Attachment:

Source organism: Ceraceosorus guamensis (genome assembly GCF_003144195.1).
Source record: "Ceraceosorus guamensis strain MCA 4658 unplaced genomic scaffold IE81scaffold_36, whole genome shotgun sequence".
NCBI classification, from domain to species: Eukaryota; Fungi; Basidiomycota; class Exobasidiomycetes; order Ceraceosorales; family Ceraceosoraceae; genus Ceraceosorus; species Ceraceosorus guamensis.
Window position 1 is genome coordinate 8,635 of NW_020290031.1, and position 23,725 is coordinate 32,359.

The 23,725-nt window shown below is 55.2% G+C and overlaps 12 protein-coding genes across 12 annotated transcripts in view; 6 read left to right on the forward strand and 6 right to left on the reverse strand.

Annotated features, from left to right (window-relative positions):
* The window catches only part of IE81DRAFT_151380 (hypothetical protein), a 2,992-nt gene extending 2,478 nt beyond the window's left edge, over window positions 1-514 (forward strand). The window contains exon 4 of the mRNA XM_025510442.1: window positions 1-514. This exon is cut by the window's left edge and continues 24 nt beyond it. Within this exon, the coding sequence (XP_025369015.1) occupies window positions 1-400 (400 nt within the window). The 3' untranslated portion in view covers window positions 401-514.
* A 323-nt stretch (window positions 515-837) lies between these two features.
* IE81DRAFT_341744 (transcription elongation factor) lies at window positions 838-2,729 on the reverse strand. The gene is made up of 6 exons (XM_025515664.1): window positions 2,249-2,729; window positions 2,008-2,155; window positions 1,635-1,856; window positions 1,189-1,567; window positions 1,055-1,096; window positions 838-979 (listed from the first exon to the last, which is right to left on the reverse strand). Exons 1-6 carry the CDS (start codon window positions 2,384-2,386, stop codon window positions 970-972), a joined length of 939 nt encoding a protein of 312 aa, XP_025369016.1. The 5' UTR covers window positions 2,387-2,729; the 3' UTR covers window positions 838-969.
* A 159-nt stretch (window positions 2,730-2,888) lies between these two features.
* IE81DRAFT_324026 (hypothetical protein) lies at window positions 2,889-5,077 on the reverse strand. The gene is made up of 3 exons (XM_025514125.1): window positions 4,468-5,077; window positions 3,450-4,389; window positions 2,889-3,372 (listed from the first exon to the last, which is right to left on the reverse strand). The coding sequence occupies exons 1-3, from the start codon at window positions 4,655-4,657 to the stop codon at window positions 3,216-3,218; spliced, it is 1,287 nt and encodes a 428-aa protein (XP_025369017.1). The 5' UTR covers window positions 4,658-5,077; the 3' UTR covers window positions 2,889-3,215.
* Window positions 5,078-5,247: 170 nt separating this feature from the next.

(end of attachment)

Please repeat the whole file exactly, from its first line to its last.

Source organism: Ceraceosorus guamensis (genome assembly GCF_003144195.1).
Source record: "Ceraceosorus guamensis strain MCA 4658 unplaced genomic scaffold IE81scaffold_36, whole genome shotgun sequence".
NCBI classification, from domain to species: Eukaryota; Fungi; Basidiomycota; class Exobasidiomycetes; order Ceraceosorales; family Ceraceosoraceae; genus Ceraceosorus; species Ceraceosorus guamensis.
Window position 1 is genome coordinate 8,635 of NW_020290031.1, and position 23,725 is coordinate 32,359.

The 23,725-nt window shown below is 55.2% G+C and overlaps 12 protein-coding genes across 12 annotated transcripts in view; 6 read left to right on the forward strand and 6 right to left on the reverse strand.

Annotated features, from left to right (window-relative positions):
* The window catches only part of IE81DRAFT_151380 (hypothetical protein), a 2,992-nt gene extending 2,478 nt beyond the window's left edge, over window positions 1-514 (forward strand). The window contains exon 4 of the mRNA XM_025510442.1: window positions 1-514. This exon is cut by the window's left edge and continues 24 nt beyond it. Within this exon, the coding sequence (XP_025369015.1) occupies window positions 1-400 (400 nt within the window). The 3' untranslated portion in view covers window positions 401-514.
* A 323-nt stretch (window positions 515-837) lies between these two features.
* IE81DRAFT_341744 (transcription elongation factor) lies at window positions 838-2,729 on the reverse strand. The gene is made up of 6 exons (XM_025515664.1): window positions 2,249-2,729; window positions 2,008-2,155; window positions 1,635-1,856; window positions 1,189-1,567; window positions 1,055-1,096; window positions 838-979 (listed from the first exon to the last, which is right to left on the reverse strand). Exons 1-6 carry the CDS (start codon window positions 2,384-2,386, stop codon window positions 970-972), a joined length of 939 nt encoding a protein of 312 aa, XP_025369016.1. The 5' UTR covers window positions 2,387-2,729; the 3' UTR covers window positions 838-969.
* A 159-nt stretch (window positions 2,730-2,888) lies between these two features.
* IE81DRAFT_324026 (hypothetical protein) lies at window positions 2,889-5,077 on the reverse strand. The gene is made up of 3 exons (XM_025514125.1): window positions 4,468-5,077; window positions 3,450-4,389; window positions 2,889-3,372 (listed from the first exon to the last, which is right to left on the reverse strand). The coding sequence occupies exons 1-3, from the start codon at window positions 4,655-4,657 to the stop codon at window positions 3,216-3,218; spliced, it is 1,287 nt and encodes a 428-aa protein (XP_025369017.1). The 5' UTR covers window positions 4,658-5,077; the 3' UTR covers window positions 2,889-3,215.
* Window positions 5,078-5,247: 170 nt separating this feature from the next.